Man Who Made Girl Into Prostitute Gets 12 Years
“She left with the clothes on her back and a Barbie Doll in her hands, and returned with gonorrhea,” Van Nuys Superior Court Judge Darlene Schempp said Monday, as she sentenced a man who brought a 12-year-old Canadian girl to Los Angeles to be a prostitute.
Schempp sentenced William George Long, 43, of Edmonton, to the maximum term of 12 years in state prison for pimping, committing a lewd act with a child under 14, and procuring a child under 14.
The gaunt, bearded Canadian, who was convicted of the three counts by a jury on June 25, showed no emotion as sentence was passed.
The judge said Long used his authority as an adult and father figure to lure the victim into a world of crime. “I wish I could impose more time,” she said.
The girl, now 14, was returned to her hometown of Edmonton a week after Long’s arrest and placed in a foster home. A medical examination revealed that she was afflicted with gonorrhea, Deputy Dist. Atty. Simon R. Hiller said.
Long lived with the victim’s mother in Edmonton, where he once worked as a Santa Claus for a department store. In August, 1983, he and the girl ran away together to New York, where they lived for two weeks, according to a probation report.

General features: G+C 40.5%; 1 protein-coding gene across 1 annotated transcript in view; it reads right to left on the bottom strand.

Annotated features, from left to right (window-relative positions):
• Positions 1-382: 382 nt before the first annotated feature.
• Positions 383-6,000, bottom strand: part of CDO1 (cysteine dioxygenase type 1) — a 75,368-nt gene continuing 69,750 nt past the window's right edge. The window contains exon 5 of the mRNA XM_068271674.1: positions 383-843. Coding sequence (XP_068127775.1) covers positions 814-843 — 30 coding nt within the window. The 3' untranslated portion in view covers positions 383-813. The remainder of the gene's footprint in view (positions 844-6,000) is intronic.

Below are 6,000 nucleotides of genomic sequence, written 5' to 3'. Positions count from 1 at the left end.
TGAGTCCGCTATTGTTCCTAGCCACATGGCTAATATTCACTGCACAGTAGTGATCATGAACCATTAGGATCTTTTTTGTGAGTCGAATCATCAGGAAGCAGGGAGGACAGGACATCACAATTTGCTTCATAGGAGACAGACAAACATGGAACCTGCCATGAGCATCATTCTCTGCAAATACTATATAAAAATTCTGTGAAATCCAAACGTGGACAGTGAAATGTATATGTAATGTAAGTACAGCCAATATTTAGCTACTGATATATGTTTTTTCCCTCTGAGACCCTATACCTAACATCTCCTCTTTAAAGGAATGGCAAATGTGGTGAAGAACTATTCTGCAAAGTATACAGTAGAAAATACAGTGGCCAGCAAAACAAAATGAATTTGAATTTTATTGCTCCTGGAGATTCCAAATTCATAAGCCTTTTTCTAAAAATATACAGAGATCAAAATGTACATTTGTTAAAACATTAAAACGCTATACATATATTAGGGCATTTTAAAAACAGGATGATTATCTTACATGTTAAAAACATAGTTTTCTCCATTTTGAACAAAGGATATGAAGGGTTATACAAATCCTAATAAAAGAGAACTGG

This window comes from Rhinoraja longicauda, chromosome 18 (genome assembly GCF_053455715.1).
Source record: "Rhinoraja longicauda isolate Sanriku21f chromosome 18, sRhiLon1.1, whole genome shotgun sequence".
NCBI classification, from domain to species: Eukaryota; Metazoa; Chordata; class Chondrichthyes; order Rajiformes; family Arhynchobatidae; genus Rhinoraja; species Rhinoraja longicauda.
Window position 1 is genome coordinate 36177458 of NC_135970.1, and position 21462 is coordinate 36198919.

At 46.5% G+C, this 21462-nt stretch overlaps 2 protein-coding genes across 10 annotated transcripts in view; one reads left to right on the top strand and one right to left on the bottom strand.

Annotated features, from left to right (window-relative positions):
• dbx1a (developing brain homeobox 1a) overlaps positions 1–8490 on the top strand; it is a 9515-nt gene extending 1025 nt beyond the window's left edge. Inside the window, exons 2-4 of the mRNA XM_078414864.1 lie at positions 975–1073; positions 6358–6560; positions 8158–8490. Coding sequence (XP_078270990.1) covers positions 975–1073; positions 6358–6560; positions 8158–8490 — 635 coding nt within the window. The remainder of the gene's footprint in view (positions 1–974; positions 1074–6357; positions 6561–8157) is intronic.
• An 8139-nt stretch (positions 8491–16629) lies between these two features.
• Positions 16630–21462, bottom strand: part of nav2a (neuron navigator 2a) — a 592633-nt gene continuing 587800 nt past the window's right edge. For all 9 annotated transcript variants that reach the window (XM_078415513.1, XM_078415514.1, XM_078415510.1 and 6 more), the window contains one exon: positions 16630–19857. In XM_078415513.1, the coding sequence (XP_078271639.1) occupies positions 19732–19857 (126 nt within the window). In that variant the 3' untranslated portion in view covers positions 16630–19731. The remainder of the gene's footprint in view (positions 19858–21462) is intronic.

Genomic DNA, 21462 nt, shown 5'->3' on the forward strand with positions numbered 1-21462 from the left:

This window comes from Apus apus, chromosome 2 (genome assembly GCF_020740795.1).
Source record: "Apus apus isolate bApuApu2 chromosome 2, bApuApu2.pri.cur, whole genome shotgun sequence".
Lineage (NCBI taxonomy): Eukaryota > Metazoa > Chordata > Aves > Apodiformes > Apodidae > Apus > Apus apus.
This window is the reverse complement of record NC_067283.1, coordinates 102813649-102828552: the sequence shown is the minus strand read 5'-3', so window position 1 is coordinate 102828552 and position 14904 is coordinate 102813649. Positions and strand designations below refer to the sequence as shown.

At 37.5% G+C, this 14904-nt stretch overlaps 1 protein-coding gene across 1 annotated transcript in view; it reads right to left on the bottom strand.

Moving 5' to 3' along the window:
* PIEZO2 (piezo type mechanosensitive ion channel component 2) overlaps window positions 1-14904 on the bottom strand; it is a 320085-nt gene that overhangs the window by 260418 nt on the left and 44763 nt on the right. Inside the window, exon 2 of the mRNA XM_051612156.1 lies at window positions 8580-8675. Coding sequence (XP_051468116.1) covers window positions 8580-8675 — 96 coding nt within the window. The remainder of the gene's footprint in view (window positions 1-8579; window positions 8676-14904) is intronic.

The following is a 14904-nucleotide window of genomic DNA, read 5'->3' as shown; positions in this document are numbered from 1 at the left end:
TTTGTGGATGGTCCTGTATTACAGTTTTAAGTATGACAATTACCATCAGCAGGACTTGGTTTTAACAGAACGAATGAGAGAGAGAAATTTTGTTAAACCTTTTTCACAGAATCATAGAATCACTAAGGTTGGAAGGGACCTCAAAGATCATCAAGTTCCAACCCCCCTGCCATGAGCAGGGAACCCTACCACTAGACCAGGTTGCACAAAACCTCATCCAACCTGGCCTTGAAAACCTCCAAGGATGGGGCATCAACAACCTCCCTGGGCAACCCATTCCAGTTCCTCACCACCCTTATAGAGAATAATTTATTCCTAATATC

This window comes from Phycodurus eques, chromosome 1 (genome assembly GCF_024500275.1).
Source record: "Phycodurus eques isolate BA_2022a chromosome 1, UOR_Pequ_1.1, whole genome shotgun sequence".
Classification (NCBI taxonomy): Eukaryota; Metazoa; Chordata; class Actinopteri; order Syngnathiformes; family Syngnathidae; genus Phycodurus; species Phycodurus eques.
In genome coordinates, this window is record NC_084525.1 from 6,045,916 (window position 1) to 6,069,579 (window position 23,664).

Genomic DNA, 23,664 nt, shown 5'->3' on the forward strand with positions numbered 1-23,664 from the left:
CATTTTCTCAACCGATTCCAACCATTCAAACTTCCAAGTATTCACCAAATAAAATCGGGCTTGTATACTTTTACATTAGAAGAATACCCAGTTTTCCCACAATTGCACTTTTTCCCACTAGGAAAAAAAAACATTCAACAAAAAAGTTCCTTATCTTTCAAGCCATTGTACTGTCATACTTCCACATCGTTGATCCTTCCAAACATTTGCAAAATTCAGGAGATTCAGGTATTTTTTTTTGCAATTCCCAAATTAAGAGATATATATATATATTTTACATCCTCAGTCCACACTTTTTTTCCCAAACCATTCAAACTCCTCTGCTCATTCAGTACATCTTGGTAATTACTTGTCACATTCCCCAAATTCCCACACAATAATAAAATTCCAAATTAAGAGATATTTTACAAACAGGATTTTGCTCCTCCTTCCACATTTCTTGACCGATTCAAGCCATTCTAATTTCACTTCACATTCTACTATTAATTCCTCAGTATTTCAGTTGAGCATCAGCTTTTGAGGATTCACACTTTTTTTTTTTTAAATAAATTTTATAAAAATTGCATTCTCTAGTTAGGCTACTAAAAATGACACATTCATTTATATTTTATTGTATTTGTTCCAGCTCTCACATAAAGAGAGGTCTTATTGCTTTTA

Long and the girl, then 12, drove to Los Angeles, where he persuaded her to work for a Sun Valley escort service called Wild Coeds Out-Call, according to Los Angeles Police Department vice officers.
When undercover officers arrested the girl as a prostitute in September, 1983, and asked if her parents knew what she was doing, she told them that Long, whom she referred to as her stepfather, “came with her when she worked because she felt safer when he was around,” an arrest report said.
The girl told officers she frequently had sex with Long.
When Long was arrested shortly afterward, he admitted to police that he talked the girl into becoming a prostitute because they needed money. The arrest report quoted him as saying “I didn’t want her to become professional about it, just to do it a couple of times so we could make $200 or $300.”
Hill said the girl left Canada with Long because Long “told her he’d buy an island where the two could live. She was very unhappy at home and wanted to escape. Long coaxed her out.”
Addressing the court before sentence was passed, Hiller said that he had not seen “a more cowardly and callous defendant in a long time. Long did everything he could to make life miserable” for the victim.
But defense attorney Stephen R. Grohs maintained that the girl was a willing participant in prostitution. “She wasn’t happy to do it, but she didn’t object to it,” Grohs said.